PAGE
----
Poll: Americans divided by party on global warming's role in hurricanes
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Americans are divided over whether or not global warming plays a significant role in the intensity of hurricanes, following a devastating hurricane season in the U.S., according to a new CNN poll

More than three-quarters of Democratic respondents, 78 percent, believe that climate change has contributed to the recent increase in the severe tropical storms, an increase of 30 percentage points since 2005. Only 15 percent of Republicans answered that they believe it to be a cause, a 10-point decrease over the same time period, the poll found.

Nearly half of those polled, 49 percent, believe in global warming as a cause of the increasing frequency of powerful storms, an increase of 36 percent since 2005. Hurricane Katrina, a Category 5 storm, struck Louisiana in 2005, killing 1,833 people.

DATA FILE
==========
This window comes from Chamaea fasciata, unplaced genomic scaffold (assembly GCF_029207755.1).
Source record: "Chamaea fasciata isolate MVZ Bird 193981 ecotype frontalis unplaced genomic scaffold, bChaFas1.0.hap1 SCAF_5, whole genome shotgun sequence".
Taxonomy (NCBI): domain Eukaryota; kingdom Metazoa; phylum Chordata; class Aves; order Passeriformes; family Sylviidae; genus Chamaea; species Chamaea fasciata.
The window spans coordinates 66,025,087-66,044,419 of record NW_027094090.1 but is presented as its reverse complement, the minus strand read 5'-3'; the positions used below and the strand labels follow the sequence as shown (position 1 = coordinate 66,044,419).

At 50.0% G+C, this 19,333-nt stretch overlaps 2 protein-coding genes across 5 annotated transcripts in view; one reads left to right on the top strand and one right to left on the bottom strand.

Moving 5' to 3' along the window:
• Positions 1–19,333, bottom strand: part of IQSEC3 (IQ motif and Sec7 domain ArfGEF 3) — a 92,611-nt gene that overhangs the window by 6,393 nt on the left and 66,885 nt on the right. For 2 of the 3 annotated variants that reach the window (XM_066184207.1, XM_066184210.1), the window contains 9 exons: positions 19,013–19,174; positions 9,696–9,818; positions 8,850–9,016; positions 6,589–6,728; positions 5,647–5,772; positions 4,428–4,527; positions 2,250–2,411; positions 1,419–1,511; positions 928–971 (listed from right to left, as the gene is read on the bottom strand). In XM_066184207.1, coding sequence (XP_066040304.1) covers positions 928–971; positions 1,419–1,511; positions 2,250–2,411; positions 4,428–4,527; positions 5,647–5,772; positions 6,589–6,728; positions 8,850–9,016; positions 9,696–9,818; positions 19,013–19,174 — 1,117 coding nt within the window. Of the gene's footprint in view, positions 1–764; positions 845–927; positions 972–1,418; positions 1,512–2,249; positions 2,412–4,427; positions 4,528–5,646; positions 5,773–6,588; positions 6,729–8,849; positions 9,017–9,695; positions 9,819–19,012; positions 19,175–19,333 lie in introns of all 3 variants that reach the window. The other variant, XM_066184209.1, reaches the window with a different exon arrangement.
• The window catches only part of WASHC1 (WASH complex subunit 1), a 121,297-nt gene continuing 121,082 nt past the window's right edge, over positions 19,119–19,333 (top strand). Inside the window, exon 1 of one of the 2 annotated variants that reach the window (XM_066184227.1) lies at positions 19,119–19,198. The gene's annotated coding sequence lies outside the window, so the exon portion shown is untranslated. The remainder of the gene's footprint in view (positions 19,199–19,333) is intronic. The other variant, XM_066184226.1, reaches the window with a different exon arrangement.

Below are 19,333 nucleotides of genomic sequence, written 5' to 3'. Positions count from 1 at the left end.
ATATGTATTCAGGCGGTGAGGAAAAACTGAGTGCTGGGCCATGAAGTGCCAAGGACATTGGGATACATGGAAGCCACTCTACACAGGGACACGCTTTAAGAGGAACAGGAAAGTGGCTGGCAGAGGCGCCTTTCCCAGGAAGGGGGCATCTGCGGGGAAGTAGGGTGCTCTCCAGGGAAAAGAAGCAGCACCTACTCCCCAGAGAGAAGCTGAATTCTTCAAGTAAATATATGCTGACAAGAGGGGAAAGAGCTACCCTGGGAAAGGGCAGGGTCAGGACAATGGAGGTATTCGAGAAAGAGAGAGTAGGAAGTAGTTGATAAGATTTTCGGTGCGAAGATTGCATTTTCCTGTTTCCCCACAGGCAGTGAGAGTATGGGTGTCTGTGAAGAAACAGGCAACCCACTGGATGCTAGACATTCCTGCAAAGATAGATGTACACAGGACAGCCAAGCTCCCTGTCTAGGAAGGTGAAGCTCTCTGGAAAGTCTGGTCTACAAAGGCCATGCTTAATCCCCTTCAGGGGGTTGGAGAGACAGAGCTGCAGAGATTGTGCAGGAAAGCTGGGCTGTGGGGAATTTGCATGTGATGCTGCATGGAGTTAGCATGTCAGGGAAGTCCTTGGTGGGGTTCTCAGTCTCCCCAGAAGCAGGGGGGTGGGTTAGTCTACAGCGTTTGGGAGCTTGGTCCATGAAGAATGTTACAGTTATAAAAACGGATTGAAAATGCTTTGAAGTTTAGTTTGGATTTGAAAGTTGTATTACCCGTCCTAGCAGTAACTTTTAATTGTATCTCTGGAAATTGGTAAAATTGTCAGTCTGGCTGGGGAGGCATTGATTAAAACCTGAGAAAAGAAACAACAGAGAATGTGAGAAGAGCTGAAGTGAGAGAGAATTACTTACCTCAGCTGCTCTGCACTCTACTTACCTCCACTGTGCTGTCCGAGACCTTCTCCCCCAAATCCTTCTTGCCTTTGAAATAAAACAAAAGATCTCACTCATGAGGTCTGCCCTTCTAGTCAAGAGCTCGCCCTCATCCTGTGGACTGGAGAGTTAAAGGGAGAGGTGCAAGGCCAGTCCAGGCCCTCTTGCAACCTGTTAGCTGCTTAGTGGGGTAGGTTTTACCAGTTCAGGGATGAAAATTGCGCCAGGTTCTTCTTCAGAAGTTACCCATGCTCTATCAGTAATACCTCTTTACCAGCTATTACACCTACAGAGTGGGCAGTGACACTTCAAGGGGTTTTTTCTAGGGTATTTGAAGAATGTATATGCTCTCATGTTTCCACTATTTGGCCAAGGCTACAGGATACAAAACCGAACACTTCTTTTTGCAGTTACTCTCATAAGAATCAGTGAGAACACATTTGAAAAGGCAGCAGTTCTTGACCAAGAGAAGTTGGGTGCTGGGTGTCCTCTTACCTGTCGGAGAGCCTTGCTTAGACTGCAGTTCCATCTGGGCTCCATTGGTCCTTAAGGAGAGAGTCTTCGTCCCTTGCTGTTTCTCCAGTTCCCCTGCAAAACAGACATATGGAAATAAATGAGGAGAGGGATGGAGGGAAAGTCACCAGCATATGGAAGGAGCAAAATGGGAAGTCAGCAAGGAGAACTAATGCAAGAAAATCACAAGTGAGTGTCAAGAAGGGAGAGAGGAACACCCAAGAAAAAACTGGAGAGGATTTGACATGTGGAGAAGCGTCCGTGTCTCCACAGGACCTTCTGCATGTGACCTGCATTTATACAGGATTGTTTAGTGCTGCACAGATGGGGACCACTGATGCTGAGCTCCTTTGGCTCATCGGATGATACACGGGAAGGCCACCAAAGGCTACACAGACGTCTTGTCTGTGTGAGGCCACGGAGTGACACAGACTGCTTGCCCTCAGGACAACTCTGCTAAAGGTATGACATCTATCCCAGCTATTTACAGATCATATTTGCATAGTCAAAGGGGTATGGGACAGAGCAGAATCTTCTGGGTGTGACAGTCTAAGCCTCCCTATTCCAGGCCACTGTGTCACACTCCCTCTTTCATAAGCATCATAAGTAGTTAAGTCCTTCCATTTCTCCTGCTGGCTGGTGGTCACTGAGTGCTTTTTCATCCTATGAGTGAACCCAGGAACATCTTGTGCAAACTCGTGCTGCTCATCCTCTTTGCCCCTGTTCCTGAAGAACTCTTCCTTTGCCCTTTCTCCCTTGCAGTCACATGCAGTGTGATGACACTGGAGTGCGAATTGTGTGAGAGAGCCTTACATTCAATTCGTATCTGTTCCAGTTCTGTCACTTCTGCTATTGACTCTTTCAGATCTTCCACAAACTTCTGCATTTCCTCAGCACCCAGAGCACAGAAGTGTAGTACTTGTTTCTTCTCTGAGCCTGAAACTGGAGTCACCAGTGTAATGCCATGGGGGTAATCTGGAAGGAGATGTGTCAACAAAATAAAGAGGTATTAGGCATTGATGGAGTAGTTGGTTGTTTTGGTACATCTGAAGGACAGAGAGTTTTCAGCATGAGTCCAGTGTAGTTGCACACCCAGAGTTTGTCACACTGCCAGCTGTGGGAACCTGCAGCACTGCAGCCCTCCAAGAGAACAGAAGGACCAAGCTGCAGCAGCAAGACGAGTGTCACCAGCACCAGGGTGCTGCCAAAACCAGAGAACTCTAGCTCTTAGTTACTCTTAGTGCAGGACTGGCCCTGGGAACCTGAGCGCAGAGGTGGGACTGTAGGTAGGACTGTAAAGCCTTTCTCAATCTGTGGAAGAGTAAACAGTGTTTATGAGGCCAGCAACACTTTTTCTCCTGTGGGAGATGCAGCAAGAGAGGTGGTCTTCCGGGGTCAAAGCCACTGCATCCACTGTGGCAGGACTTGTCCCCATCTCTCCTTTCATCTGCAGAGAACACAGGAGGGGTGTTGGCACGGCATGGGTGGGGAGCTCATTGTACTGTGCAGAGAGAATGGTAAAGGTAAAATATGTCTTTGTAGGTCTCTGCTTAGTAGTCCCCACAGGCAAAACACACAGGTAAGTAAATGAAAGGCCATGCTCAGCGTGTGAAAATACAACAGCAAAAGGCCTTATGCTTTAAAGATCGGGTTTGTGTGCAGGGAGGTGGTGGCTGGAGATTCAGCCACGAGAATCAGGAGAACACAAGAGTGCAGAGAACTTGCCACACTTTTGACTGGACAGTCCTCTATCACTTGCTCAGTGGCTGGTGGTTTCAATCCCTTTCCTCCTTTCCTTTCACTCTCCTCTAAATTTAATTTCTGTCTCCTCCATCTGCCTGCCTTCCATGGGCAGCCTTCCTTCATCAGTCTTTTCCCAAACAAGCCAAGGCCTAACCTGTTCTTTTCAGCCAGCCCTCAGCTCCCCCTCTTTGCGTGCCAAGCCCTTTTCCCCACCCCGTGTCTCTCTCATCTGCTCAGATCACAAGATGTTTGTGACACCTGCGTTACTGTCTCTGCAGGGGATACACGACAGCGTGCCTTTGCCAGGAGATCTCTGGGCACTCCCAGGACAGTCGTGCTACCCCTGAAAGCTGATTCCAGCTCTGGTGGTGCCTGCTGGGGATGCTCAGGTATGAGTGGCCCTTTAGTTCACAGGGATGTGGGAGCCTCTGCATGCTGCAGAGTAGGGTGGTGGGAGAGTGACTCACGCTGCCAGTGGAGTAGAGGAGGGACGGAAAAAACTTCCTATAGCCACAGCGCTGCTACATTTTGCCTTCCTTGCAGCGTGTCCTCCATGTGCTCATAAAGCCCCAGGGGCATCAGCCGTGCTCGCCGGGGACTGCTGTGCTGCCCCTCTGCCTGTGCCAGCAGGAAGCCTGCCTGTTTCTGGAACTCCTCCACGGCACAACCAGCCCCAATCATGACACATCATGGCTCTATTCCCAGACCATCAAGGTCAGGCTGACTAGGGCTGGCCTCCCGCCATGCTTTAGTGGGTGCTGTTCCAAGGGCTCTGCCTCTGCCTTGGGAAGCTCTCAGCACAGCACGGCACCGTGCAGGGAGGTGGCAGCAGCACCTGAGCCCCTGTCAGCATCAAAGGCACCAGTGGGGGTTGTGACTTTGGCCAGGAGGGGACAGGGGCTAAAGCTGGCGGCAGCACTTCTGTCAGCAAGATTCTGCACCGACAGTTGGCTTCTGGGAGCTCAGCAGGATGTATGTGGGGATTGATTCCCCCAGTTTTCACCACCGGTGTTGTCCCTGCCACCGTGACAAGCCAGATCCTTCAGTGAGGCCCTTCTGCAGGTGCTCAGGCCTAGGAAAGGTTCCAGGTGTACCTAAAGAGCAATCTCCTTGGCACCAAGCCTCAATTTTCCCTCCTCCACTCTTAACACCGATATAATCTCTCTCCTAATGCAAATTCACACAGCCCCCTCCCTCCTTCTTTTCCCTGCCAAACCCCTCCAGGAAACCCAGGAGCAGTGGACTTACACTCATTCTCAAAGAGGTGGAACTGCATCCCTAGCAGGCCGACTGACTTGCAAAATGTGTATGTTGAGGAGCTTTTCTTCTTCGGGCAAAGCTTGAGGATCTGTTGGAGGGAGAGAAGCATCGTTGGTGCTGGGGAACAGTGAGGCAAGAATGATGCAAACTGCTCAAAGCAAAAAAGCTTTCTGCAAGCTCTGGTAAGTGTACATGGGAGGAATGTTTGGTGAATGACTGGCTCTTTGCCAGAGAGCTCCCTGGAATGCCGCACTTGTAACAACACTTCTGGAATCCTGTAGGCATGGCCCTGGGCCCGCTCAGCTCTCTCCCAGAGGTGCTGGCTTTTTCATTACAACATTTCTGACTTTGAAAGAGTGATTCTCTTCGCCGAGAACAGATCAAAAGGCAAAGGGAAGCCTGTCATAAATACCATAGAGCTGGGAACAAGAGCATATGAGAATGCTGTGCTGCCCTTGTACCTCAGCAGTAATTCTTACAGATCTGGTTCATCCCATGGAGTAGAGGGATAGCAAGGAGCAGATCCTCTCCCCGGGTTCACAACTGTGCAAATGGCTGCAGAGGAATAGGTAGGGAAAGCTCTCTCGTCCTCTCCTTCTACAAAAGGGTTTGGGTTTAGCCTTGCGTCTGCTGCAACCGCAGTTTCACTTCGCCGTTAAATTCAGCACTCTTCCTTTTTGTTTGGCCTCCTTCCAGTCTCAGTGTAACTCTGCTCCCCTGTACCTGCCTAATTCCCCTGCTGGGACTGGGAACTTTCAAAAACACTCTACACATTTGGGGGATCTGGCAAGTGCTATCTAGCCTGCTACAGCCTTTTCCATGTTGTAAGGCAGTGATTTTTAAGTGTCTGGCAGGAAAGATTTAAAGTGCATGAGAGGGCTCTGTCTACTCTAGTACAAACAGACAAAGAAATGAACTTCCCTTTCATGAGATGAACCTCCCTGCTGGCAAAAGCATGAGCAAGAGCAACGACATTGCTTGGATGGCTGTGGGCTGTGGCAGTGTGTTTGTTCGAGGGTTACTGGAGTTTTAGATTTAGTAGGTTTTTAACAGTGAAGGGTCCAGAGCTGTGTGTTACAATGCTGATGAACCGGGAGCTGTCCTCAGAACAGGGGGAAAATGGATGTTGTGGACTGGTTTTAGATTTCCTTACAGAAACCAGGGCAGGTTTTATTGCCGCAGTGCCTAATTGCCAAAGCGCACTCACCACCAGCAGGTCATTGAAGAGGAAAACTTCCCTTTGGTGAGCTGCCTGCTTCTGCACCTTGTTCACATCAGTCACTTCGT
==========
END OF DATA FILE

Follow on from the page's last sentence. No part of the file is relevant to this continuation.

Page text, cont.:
The poll was conducted Sept. 17-20, concluding as Hurricane Maria slammed into Puerto Rico on Wednesday, knocking out power on the entire island. The U.S. territory could take four to six months to regain power, according to Puerto Rican power company representatives.

Roughly half of independents surveyed believe climate change plays a major role in the storms, at 48 percent. That is a gain of 34 percent since 2005.

Maria is just the latest in a string of powerful storms that have swept across the Atlantic and hammered the U.S. and its territories.

Hurricane Harvey brought record rainfall and widespread flooding to Houston in August, followed by Hurricane Irma which hit the East coast of Puerto Rico and hammered Florida, leading to more than 6 million people evacuating the state.

The CNN Poll was conducted by SSRS by phone among a random national sample of 1,053 adults. The margin of error is plus or minus 3.7 percentage points and larger for the subgroups.